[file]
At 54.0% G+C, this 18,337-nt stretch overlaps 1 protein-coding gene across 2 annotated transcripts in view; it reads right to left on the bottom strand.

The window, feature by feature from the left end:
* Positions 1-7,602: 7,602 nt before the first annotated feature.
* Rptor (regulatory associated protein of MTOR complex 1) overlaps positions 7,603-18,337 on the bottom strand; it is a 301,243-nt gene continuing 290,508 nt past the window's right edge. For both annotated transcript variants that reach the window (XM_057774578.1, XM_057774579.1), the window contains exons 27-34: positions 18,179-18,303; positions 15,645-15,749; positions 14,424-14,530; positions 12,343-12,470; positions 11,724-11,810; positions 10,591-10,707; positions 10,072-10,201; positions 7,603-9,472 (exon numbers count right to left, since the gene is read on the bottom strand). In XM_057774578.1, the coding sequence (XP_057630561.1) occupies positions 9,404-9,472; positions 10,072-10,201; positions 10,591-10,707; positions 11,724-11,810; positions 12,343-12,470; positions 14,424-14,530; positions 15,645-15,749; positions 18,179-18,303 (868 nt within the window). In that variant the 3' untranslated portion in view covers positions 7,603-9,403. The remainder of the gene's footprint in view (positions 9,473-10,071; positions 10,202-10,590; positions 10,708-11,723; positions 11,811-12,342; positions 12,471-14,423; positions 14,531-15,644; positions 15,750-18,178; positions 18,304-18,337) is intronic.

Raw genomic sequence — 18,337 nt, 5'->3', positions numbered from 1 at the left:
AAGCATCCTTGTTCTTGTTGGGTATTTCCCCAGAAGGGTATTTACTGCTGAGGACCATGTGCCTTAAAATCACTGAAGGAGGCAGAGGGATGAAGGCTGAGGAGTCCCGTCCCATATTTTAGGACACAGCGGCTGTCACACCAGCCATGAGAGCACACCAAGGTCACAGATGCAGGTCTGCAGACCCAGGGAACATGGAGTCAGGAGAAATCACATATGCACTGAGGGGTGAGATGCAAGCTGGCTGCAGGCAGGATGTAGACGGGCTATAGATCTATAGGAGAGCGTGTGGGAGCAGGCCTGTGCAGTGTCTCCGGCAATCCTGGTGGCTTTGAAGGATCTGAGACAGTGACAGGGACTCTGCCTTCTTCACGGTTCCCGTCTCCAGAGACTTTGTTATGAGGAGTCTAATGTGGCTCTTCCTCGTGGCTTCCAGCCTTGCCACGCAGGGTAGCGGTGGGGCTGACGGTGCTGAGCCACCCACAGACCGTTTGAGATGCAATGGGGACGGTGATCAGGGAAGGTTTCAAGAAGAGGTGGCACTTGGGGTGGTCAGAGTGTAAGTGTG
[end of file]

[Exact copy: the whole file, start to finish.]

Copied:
At 54.0% G+C, this 18,337-nt stretch overlaps 1 protein-coding gene across 2 annotated transcripts in view; it reads right to left on the bottom strand.

The window, feature by feature from the left end:
* Positions 1-7,602: 7,602 nt before the first annotated feature.
* Rptor (regulatory associated protein of MTOR complex 1) overlaps positions 7,603-18,337 on the bottom strand; it is a 301,243-nt gene continuing 290,508 nt past the window's right edge. For both annotated transcript variants that reach the window (XM_057774578.1, XM_057774579.1), the window contains exons 27-34: positions 18,179-18,303; positions 15,645-15,749; positions 14,424-14,530; positions 12,343-12,470; positions 11,724-11,810; positions 10,591-10,707; positions 10,072-10,201; positions 7,603-9,472 (exon numbers count right to left, since the gene is read on the bottom strand). In XM_057774578.1, the coding sequence (XP_057630561.1) occupies positions 9,404-9,472; positions 10,072-10,201; positions 10,591-10,707; positions 11,724-11,810; positions 12,343-12,470; positions 14,424-14,530; positions 15,645-15,749; positions 18,179-18,303 (868 nt within the window). In that variant the 3' untranslated portion in view covers positions 7,603-9,403. The remainder of the gene's footprint in view (positions 9,473-10,071; positions 10,202-10,590; positions 10,708-11,723; positions 11,811-12,342; positions 12,471-14,423; positions 14,531-15,644; positions 15,750-18,178; positions 18,304-18,337) is intronic.

Raw genomic sequence — 18,337 nt, 5'->3', positions numbered from 1 at the left:
AAGCATCCTTGTTCTTGTTGGGTATTTCCCCAGAAGGGTATTTACTGCTGAGGACCATGTGCCTTAAAATCACTGAAGGAGGCAGAGGGATGAAGGCTGAGGAGTCCCGTCCCATATTTTAGGACACAGCGGCTGTCACACCAGCCATGAGAGCACACCAAGGTCACAGATGCAGGTCTGCAGACCCAGGGAACATGGAGTCAGGAGAAATCACATATGCACTGAGGGGTGAGATGCAAGCTGGCTGCAGGCAGGATGTAGACGGGCTATAGATCTATAGGAGAGCGTGTGGGAGCAGGCCTGTGCAGTGTCTCCGGCAATCCTGGTGGCTTTGAAGGATCTGAGACAGTGACAGGGACTCTGCCTTCTTCACGGTTCCCGTCTCCAGAGACTTTGTTATGAGGAGTCTAATGTGGCTCTTCCTCGTGGCTTCCAGCCTTGCCACGCAGGGTAGCGGTGGGGCTGACGGTGCTGAGCCACCCACAGACCGTTTGAGATGCAATGGGGACGGTGATCAGGGAAGGTTTCAAGAAGAGGTGGCACTTGGGGTGGTCAGAGTGTAAGTGTG